His junior year in school was almost impossible for him and our family to bear. His grades went down and he dropped or didn't finish many classes. He could not focus and could not sleep at night, constantly waking with nightmares. He can't play sports anymore. He can't even go to football games on Friday nights. Instead, he checks into jail for the weekend. No homecoming, no senior trip, no prom and so on.
I am sharing this story because like a lot of parents out there, I used to think kids will be kids and adults will act responsibly. I wasn't naíve I knew my teenager, who was in with the popular crowd, went to parties now and then. He knew right from wrong - he had lost his vehicle for a few weeks for having it at a party, not even driving it just a few months before. At that party the parents took the keys and he was trying to get them back. That's when we showed up. He knew he could call us anytime, anywhere, with no questions asked for a ride home if he was ever in that situation. In retrospect, that message was wrong for our son mistakenly took that as a license to drink, and to drink too much. So, what message are we trying to give our children? That it's OK to drink if there's a consenting adult around because they will know better? I hope my story shows you this message has a dangerous assumption to it. Not all adults are responsible enough to take the keys away or call the parents.
This past summer, rather than holding down a summer job, my son was in jail. He slept on a mat on the floor in an overcrowded county jail. We were allowed to visit for 30 minutes per week, speaking to him on a jail phone, talking through Plexiglas. We could not even touch. It was painful on both sides of the glass. Somehow, he endured. He no longer takes for granted being alive, having a family, having a meal on the table at night and clean clothes to wear. He is grateful for every day. And, I am grateful for getting my son back.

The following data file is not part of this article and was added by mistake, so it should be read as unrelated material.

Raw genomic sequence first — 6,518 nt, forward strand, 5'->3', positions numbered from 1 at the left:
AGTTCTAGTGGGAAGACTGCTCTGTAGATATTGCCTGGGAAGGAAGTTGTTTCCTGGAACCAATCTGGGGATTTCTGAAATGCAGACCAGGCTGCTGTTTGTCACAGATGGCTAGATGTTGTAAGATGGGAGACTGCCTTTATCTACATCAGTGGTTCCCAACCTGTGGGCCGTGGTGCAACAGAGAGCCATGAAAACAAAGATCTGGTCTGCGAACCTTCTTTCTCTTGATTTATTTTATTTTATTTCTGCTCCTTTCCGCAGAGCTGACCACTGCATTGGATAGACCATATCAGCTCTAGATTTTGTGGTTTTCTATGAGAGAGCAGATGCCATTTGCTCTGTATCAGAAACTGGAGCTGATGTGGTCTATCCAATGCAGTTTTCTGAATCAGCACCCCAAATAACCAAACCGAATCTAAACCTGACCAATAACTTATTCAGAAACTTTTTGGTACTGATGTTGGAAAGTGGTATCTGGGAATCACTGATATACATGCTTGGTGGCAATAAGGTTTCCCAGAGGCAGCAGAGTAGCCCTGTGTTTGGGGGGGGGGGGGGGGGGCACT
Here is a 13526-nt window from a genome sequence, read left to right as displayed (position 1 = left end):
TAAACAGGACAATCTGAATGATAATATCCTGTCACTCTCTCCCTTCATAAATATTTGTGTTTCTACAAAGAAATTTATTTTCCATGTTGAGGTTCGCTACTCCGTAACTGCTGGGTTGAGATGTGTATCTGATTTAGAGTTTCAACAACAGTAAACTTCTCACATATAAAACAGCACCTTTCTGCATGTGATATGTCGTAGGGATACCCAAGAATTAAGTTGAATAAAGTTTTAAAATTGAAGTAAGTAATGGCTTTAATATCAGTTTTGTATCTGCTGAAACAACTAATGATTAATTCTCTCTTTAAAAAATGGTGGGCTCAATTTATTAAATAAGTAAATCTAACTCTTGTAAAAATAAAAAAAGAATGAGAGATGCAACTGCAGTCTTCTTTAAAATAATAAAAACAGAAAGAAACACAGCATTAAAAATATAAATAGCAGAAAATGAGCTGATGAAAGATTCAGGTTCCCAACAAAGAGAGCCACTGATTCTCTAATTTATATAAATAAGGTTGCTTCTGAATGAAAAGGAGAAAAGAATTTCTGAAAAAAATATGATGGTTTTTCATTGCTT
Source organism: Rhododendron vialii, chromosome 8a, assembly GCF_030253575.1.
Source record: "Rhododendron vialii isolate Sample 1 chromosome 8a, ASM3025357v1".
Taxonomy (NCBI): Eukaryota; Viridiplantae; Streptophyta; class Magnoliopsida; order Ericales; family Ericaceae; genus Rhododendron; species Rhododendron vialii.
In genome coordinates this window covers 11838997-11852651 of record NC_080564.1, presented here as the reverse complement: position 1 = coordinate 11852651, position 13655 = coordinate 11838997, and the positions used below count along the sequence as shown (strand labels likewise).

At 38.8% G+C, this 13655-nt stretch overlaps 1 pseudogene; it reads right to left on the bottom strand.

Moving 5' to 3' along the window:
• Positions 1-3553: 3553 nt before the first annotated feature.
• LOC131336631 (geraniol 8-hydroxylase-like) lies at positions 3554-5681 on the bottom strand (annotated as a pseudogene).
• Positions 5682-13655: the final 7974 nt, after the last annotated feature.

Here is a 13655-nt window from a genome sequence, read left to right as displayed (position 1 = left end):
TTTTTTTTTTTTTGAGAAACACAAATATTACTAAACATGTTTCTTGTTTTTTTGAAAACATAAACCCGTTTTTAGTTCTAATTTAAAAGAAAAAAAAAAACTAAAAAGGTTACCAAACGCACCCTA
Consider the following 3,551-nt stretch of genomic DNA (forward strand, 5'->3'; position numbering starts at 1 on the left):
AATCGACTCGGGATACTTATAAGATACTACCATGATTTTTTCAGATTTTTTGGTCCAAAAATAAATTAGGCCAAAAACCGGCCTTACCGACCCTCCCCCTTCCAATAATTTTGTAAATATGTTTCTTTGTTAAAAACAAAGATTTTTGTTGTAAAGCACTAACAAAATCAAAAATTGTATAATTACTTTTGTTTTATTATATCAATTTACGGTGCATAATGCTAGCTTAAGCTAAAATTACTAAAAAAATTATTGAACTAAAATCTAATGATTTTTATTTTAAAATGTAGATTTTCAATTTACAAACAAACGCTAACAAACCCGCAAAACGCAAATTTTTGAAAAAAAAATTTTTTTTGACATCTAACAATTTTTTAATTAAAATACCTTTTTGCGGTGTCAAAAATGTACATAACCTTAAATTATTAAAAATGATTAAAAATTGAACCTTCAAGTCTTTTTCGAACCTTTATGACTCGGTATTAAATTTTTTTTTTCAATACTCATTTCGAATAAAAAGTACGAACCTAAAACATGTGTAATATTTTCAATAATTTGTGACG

My son lost a year of his life but another man lost the rest of his life. A wife lost her soul mate, three children lost their dad, a father lost his son, a best friend lost theirs, and humanity lost a good man. My life and my family's life is forever impacted as well.
My son takes full responsibility for his actions and is owning-up to the consequences as best that this young adult, now 18, can. Today, he is abstinent from all drugs and alcohol and is trying to have a positive impact on the people around him. His message to adolescents and young adults is simple and straightforward.
- Don't drink and drive.
- It happened to me and can happen to you.
- No one is invincible.
Kids will be kids. But the operative word is kids, and we parents still must look out for them. Know where your kids are. If it's Friday or Saturday night and you think your kid is with the "in-crowd," have a talk with him or her, every weekend if you must. Kids have short memories when it comes to rules. They need to be reminded often of the rules that count. Remind them of my son's story. Remind yourself of my story.
- A Mom's Story